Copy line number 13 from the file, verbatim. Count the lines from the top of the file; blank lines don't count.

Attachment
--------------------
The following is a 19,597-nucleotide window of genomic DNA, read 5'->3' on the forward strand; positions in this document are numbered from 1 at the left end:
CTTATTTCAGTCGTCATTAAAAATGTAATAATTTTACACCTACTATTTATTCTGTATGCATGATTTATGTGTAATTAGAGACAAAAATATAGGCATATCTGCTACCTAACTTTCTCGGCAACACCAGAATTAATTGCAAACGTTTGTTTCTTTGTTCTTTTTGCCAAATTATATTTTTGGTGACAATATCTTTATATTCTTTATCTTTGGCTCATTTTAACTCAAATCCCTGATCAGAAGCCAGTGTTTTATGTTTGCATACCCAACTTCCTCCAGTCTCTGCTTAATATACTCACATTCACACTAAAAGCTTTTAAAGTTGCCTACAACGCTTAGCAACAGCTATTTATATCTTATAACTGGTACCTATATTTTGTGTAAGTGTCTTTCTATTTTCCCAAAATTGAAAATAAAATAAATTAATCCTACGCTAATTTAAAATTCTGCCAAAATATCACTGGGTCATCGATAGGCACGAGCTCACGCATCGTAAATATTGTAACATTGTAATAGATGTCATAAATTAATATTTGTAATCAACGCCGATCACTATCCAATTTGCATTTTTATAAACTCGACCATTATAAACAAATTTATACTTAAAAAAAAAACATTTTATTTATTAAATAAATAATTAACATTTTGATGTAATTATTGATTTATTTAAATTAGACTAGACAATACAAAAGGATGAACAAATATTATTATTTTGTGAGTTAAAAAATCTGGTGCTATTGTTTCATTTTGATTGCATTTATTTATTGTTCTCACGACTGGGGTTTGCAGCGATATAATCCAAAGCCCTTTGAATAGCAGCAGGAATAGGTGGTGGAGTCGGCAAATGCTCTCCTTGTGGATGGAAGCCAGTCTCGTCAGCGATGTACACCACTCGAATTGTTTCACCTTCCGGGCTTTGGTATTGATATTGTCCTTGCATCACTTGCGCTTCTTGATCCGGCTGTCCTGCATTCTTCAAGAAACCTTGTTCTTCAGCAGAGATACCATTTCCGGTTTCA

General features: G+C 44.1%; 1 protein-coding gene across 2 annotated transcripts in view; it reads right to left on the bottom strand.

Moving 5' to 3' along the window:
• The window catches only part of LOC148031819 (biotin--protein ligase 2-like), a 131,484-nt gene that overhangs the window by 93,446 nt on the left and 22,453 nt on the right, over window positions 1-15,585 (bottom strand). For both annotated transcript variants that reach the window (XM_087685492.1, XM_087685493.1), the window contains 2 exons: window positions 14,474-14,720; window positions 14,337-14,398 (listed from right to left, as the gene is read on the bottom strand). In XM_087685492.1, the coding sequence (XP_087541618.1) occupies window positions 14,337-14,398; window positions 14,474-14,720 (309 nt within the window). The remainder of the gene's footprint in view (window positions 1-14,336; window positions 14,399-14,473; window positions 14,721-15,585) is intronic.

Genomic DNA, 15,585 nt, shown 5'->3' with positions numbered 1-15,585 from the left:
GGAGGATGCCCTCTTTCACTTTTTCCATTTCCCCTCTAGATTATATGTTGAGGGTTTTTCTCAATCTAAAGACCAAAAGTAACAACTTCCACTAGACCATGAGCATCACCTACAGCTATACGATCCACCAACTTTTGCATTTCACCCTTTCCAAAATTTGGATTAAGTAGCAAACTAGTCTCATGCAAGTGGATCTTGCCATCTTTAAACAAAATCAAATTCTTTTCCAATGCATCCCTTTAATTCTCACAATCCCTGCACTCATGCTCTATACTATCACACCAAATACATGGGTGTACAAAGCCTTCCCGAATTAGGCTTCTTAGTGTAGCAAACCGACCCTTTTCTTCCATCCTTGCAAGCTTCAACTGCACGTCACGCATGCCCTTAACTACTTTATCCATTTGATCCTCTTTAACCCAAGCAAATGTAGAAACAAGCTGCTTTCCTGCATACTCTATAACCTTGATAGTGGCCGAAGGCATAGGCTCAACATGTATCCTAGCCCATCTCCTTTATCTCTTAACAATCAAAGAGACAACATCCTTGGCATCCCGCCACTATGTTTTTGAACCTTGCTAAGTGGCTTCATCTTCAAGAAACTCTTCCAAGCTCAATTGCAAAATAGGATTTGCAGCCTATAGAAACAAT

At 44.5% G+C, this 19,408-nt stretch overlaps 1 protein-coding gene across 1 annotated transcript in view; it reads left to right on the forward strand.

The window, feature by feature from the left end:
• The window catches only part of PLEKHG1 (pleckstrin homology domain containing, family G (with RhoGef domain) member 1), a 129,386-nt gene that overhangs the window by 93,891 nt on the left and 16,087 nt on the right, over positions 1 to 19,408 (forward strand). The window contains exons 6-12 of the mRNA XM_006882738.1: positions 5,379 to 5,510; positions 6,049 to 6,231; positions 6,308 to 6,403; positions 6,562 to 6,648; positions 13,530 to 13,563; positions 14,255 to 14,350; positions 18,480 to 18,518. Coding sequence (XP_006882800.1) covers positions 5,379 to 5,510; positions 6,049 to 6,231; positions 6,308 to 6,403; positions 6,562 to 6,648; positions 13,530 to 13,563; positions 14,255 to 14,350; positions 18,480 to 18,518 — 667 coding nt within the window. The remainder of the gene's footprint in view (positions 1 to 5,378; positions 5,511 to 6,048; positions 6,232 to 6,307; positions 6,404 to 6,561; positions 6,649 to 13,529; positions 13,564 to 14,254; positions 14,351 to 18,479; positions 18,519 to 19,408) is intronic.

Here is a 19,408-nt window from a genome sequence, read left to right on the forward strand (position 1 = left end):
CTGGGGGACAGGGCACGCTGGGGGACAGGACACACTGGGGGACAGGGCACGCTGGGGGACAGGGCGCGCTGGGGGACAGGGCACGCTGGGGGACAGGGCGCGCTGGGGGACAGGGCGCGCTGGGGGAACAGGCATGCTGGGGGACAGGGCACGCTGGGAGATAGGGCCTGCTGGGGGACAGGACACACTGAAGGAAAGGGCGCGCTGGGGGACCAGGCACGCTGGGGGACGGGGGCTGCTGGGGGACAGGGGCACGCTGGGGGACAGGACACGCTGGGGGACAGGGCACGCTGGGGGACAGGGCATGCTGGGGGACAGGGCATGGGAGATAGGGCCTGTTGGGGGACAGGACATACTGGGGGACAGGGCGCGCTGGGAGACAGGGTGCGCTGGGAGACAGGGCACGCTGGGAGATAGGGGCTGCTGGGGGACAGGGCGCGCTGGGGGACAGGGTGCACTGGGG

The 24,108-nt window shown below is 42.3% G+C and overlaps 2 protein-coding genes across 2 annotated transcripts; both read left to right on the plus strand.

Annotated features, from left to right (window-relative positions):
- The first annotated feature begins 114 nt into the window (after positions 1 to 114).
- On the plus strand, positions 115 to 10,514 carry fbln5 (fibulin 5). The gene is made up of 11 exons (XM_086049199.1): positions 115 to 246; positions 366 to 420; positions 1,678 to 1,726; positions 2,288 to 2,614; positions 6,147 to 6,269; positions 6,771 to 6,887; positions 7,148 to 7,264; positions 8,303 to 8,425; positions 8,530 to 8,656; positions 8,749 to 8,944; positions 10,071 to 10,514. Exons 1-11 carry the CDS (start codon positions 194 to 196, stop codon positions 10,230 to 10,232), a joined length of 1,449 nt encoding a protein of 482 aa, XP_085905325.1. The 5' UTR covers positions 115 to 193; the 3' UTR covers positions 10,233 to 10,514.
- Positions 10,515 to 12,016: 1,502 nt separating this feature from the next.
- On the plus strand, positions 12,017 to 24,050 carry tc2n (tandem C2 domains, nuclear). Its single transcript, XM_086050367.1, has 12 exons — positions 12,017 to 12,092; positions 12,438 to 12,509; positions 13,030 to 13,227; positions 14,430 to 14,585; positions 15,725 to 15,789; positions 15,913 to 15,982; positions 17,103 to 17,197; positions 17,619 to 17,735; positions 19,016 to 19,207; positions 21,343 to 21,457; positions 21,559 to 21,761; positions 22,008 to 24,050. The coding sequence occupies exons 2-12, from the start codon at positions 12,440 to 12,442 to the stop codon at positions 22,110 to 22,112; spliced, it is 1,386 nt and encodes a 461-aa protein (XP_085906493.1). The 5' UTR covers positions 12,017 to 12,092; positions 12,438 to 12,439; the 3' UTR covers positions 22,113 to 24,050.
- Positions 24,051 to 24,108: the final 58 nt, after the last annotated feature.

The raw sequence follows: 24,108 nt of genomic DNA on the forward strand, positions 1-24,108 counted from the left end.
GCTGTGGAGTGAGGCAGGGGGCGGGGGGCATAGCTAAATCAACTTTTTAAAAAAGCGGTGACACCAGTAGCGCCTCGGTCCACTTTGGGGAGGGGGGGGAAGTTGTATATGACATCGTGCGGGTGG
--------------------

The 24,108-nt window shown below is 42.3% G+C and overlaps 2 protein-coding genes across 2 annotated transcripts; both read left to right on the plus strand.